NREL led technologies include battery Internal Short-Circuit Device, EcoSnap-AC heat pump
September 21, 2016
Two technologies developed by researchers at the Energy Department’s National Renewable Energy Laboratory (NREL) and a third developed through a collaboration between Wolfspeed, NREL, Toyota, and the University of Arkansas’ National Center for Reliable Electric Power Transmission, have been named finalists by R&D Magazine for the coveted 2016 R&D 100 Awards.
Each year, the magazine presents the R&D 100 Awards – considered to be the Oscars of innovation – in five categories. NREL has won 58 R&D 100 Awards since 1982. This year’s finalists are:
Battery Internal Short-Circuit Device – The newly patented NREL Battery Internal Short-Circuit (ISC) Device is the first mechanism able to accurately simulate a true internal short circuit within a battery cell, providing researchers with reliable data to determine how the size, resistance, and location of an internal short circuit will impact safety measures implemented in new battery designs. Developed with funding from the Energy Department’s Vehicle Technologies Office and in partnership with NASA, the advanced technology of the tiny, easy-to-implant device is capable of pinpointing different types of internal short circuits in all types of batteries. This includes lithium-ion batteries found commonly in vehicles, astronauts’ equipment, cell phones and laptops.
EcoSnap-AC Heat Pump – This system defines a revolutionary new class of residential air conditioners that addresses all the major drawbacks of room air conditioners while maintaining the affordability that is so important for people. The EcoSnap-AC heat pump installs anywhere on an exterior wall, so that people can be comfortable without losing the view from their window. It is also quieter, more energy efficient, heats and cools, doesn’t jeopardize home security, is easy for a homeowner to install in just a few minutes, and can be left in place year-round. The approach divides the heat pump into two separate yet tightly integrated parts, with one external to the home and the other on the interior. Simple snap-together connections run through one or two small holes in the wall. The only tool required for installation is a drill, so there is no need for professionals or contractors.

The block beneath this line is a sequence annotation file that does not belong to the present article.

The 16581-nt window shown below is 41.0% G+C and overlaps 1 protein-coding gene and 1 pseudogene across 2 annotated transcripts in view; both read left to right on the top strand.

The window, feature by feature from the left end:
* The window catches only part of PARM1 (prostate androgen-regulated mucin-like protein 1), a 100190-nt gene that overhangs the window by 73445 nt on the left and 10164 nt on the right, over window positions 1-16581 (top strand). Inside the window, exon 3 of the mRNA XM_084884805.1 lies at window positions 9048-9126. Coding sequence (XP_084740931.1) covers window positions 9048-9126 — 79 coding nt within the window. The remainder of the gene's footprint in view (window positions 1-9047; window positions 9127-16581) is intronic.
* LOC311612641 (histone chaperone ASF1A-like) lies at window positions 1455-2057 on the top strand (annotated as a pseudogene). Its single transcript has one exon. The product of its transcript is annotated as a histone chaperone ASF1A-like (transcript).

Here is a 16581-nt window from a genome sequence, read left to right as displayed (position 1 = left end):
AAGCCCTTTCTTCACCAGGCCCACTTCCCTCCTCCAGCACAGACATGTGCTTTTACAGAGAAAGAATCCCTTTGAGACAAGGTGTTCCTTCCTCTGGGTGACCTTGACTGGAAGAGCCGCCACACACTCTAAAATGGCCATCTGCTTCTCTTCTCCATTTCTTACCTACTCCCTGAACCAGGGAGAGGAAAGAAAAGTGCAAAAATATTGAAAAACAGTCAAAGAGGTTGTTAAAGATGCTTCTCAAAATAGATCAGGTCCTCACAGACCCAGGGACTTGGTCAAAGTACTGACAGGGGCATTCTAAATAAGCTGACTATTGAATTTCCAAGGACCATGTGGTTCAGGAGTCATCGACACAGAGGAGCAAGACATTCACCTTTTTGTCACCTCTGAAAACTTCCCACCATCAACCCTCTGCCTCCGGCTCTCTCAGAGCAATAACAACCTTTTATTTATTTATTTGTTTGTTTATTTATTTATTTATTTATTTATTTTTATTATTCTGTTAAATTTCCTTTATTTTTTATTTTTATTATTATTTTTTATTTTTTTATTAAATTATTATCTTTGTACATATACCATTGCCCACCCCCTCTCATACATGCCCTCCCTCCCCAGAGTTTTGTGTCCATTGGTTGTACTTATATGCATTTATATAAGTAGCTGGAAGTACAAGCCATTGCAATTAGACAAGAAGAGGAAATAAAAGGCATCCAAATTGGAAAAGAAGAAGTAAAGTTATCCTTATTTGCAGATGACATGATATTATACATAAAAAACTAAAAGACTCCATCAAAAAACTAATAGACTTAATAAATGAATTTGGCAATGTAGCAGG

The final technology was entered by NREL partner, Wolfspeed.
The implementation of wide bandgap devices into electric vehicles has the potential to revolutionize and significantly boost their overall consumer adoption. Wolfspeed’s Wide Bandgap Inverter is the first traction drive optimized for wide bandgap devices that utilizes a commercially available SiC power module. Wolfspeed’s ongoing partnership with industry leaders, such as Toyota, ensures that the technology is readily adoptable and prepared for implementation into vehicle applications. By developing a product capable of more power in a smaller footprint, Wolfspeed is enabling hybrid and electric vehicles to become more attractive to end consumers, which will ultimately reduce domestic use of fossil fuels and reduce greenhouse gas emissions.
Since 1963, the R&D 100 Awards have identified revolutionary technologies newly introduced into the market. The winners represent a cross section of industry, academia, private research firms, and government labs. Winners of the R&D 100 Awards are selected by an independent judging panel and the editors of R&D Magazine. This year’s awards will be announced Nov. 3 at the Gaylord Convention Center in Washington, D.C.
NREL is the U.S. Department of Energy’s primary national laboratory for renewable energy and energy efficiency research and development. NREL is operated for the Energy Department by The Alliance for Sustainable Energy, LLC.
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